17. 17. Analytic Rubric Criteria 3 2 1 Number of X1 10-12 5-9 1-4 Sources Historical X3 No apparent Few Lots of historical Accuracy inaccuracies inaccuracies inaccuracies Organization X1 Can easily tell Can tell with Cannot tell from which sources difficulty where which source info was drawn information information from came from came from Bibliography X1 All relevant Contains most Contains very information is relevant little information included information09/17/12 17
18. 18. When to choose an analytic rubric• Want to assess each criterion separately• Involve large number of criteria• More variance across the criteria• Need to weight criteria differently09/17/12 18
19. 19. Types of Rubrics Activity• In the Lesson Builder materials, page 6, you will find a sorting activity.09/17/12 19
20. 20. Designing an Analytic Rubric• Step 1. Re-examine learning objective to be addressed by the task.• Step 2. Identify observable attributes you want to see (as well as those you don’t want to see) your students demonstrate in the product, process, or performance.• Step 3. Brainstorm characteristics of each attribute.09/17/12 20
21. 21. Design Analytic Continued• Step 4b. Write thorough narrative description for excellent and poor work for each individual attribute.• Step 5b. Complete the rubric by describing other levels on the continuum that ranges from excellent to poor for each attribute.09/17/12 21
22. 22. Hint: Use Even Number of Levels• Use an even number (4 or 6) of levels of performance on the scale.• When there are an odd number of levels, the middle level tends to become a catch-all category.• With an even number of levels, raters have to make a more precise judgment about a performance when its quality is not at the top or bottom of the scale.09/17/12 22
23. 23. Hint: Arrange Levels High to Low• High to low scale.• Students read first the description of an exemplary performance in each criterion.09/17/12 23
24. 24. Sample High to Lows 4 3 2 1 Exemplary Excellent Acceptable Unacceptable Exceeds Meets Progressing Not there yetexpectations expectations Superior Good Fair Needs work09/17/12 24
25. 25. More Hints• Limited number of dimensions or criteria. – The criteria are those components that are most important to evaluate in the given task and instructional context. – A rubric with too many dimensions may be unworkable in classroom assessment.• Equal steps along the scale. – The difference between 4 and 3 should be equivalent to the difference between 3 - 2 and 2 - 1. – "Yes, and more", "Yes", "Yes, but", and "No"09/17/12 25
26. 26. 4 3 2 1 Task All Most Some Very few or none Frequency Always Usually Some of the time Rarely or not at all Accuracy No errors Few errors Some errors Frequent errors Comprehen Always Almost always Gist and main Isolated bits are sibility comprehen comprehensible ideas are comprehensible sible comprehensible Content Fully Adequately Partially Minimally coverage developed, developed, developed, developed, fully adequately partially supported minimally supported supported supported Vocabulary Range Broad Adequate Limited Very limited Variety Highly Varied; occasionally Lacks variety; Memorized; varied; non- repetitive repetitive highly repetitive repetitive09/17/12 26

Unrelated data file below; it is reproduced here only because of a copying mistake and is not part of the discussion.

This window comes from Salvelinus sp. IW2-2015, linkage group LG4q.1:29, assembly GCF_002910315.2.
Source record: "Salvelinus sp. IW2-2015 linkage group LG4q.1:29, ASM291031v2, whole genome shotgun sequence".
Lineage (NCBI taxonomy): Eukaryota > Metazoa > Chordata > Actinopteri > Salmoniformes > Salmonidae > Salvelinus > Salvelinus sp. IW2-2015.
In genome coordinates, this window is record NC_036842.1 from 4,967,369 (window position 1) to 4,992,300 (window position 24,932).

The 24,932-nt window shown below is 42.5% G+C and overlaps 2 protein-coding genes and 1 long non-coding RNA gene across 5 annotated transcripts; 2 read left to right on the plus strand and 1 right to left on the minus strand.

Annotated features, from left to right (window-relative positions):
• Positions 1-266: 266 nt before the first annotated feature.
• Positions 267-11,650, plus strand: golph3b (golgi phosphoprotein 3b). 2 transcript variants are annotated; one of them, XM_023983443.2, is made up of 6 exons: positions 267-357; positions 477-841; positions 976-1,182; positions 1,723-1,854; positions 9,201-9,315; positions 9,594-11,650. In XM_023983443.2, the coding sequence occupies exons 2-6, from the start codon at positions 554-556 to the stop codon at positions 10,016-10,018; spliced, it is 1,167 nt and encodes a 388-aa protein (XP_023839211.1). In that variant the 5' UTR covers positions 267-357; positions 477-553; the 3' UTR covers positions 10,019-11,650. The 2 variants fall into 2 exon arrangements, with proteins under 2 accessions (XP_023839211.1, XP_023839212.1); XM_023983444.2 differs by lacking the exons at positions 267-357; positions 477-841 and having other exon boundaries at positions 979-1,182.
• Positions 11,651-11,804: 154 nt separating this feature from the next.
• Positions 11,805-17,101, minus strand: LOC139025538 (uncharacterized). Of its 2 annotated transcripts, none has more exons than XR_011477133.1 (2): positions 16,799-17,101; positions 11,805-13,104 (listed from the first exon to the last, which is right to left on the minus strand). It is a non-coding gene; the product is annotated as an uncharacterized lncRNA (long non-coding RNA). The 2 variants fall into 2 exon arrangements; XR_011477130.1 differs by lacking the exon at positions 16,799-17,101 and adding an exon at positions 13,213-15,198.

27. 27. Chocolate Chip Cookies• Break into pairs.• Compete the worksheet Creating a Rubric.• Create a rubric for judging the quality of a chocolate chip cookie. – -Be sure to decide if you want to do a holistic or analytic rubric!!!! – Be prepared to defend your decision.• Use the handout on Rubric Examples to help you when you get stuck!• When you all finished, you will get to judge the cookies using the different rubrics.09/17/12 See Lesson Builder Page 9 for 27 Handouts
28. 28. Using RubiStar• These are some simple steps for getting started with Rubistar.• Access the site http://rubistar.4teachers.org.• Take a moment to read about the different features.• When you are ready to get started, click on the tutorial and choose the option you prefer.09/17/12 28
29. 29. Rubistar Tips• If you are using Internet Explorer, you can copy the rubric and paste it into a Word document where you can continue to edit.• When first getting started, you might want to choose an existing template.• You may find that you can create a rubric you like by combining existing rubrics into one of your own. – You can do this by opening two windows to Rubistar and copying and pasting between windows.09/17/12 29
30. 30. Assignment• Create a rubric for an objective/competency you have for a class you teach.• Use the worksheet on creating a rubric to get you started.• Divide into teams.• Exchange rubrics and use the Aunt Olives Rubric on Rubrics to provide feedback to a colleague on their work.09/17/12 Lesson Builder Page 10 30
31. 31. Review1. Describe a rubric (what is it).2. Describe the purpose of rubrics.3. Describe the difference between holistic and analytic rubrics.4. List the characteristics of good rubrics.5. Develop a rubric for judging the quality of a product (chocolate chip cookie).6. Create/modify a rubric for an assignment or activity in a class you teach.7. Identify strengths and weaknesses in a rubric.09/17/12 31